Sika deer are not confined to forests or parks in Nara, Japan, but they walk around on the streets like people, while they are touring open shops, even having barriers at the entrance.
In Nara the deer are considered sacred and protected by law. The photographer Yoko Ishii based on Kanagawa, the ongoing series of images entitled «Beyond the Border», explores how animals are outside the basic rules are made for the city’s population.
The photographer shows these natural shots and immortalized the free deer in their everyday moments in the city. He chose to photograph them without being close to people, giving the impression that there are only those.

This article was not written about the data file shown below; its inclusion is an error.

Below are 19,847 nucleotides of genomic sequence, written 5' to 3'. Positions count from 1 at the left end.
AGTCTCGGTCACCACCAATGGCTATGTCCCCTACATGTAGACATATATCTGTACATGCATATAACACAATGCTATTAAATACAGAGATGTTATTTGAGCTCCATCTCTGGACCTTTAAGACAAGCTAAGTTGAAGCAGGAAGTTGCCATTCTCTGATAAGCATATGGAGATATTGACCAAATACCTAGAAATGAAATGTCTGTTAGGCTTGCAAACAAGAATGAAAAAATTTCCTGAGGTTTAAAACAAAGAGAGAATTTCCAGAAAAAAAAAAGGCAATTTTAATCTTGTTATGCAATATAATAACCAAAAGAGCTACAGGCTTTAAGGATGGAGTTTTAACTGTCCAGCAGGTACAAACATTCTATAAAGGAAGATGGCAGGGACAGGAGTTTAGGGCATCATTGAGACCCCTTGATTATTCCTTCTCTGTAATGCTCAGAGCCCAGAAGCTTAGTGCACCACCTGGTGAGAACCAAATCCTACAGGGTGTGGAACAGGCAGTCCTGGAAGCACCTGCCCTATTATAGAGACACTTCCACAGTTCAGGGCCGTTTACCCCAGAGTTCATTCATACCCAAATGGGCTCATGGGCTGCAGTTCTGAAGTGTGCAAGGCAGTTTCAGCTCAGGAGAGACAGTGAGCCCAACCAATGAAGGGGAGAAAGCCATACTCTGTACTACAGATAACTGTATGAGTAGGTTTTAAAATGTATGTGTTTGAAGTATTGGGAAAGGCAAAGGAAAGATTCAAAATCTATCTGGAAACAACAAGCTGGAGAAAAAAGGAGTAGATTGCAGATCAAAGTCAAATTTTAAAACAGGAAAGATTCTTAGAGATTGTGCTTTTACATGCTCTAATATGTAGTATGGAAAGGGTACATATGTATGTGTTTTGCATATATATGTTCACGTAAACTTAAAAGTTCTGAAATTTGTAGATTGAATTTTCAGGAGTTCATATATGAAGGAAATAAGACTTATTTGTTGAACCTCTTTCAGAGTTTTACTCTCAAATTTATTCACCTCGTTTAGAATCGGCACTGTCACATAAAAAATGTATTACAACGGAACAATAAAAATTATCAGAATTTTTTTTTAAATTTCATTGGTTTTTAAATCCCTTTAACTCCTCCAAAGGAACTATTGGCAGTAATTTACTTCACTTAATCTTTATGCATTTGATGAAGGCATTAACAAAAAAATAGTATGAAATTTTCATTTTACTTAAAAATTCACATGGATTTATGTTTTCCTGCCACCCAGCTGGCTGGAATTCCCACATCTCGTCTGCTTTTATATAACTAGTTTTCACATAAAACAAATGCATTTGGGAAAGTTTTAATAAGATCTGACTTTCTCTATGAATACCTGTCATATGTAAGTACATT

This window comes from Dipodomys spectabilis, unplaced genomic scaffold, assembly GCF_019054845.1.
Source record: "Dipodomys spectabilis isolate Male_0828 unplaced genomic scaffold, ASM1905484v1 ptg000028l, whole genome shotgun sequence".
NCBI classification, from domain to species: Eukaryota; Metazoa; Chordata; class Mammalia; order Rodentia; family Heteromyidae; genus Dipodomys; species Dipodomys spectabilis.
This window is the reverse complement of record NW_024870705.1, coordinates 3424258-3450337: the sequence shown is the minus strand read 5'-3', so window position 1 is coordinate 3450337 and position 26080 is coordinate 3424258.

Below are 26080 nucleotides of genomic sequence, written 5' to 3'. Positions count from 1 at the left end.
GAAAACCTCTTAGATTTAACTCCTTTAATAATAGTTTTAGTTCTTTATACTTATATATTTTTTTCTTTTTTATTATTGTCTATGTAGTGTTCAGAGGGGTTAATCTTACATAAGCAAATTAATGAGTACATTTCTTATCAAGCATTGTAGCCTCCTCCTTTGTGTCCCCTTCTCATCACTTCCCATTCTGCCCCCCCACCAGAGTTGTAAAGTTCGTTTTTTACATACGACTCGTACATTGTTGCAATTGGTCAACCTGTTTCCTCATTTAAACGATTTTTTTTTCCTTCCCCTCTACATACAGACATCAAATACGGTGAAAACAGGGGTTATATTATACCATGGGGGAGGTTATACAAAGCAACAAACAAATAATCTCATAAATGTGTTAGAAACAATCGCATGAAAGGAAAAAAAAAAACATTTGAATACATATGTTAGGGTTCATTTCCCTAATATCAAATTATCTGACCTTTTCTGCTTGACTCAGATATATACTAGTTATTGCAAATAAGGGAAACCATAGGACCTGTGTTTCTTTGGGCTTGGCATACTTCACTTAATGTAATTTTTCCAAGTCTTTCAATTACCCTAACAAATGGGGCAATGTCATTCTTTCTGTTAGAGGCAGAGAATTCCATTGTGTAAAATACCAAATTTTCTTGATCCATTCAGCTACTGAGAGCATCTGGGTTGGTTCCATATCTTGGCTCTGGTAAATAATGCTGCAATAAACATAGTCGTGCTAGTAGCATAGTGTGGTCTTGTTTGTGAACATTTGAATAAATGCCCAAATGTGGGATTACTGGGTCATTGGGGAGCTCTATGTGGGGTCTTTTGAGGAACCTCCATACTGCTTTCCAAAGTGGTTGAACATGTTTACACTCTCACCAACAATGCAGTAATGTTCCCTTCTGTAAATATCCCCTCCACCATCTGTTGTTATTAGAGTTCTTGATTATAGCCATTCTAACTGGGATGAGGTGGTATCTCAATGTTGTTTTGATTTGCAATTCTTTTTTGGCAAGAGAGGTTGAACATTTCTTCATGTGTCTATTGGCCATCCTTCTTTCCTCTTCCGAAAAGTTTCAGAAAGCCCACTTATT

Ishii wanted to photograph the ways in which animals interact with the city’s shared infrastructure after watching a pair of deer, in 2011 he stopped on traffic light and where he shoot a pure nurse image of mother nature.
In fact, a photo album titled Dear Deer was released in 2015.
According to local folklore, these animals are considered holy in this city, due to the visit of the ancient god Takemikazuchi, on a white deer.
The killing of one of these sacred deer was a serious offense, which was punished by death until 1637. After the Second World War, the deer were officially discharged from their sacred-divine regime and designated as national treasures.
Today his population in Nara is over 1,800.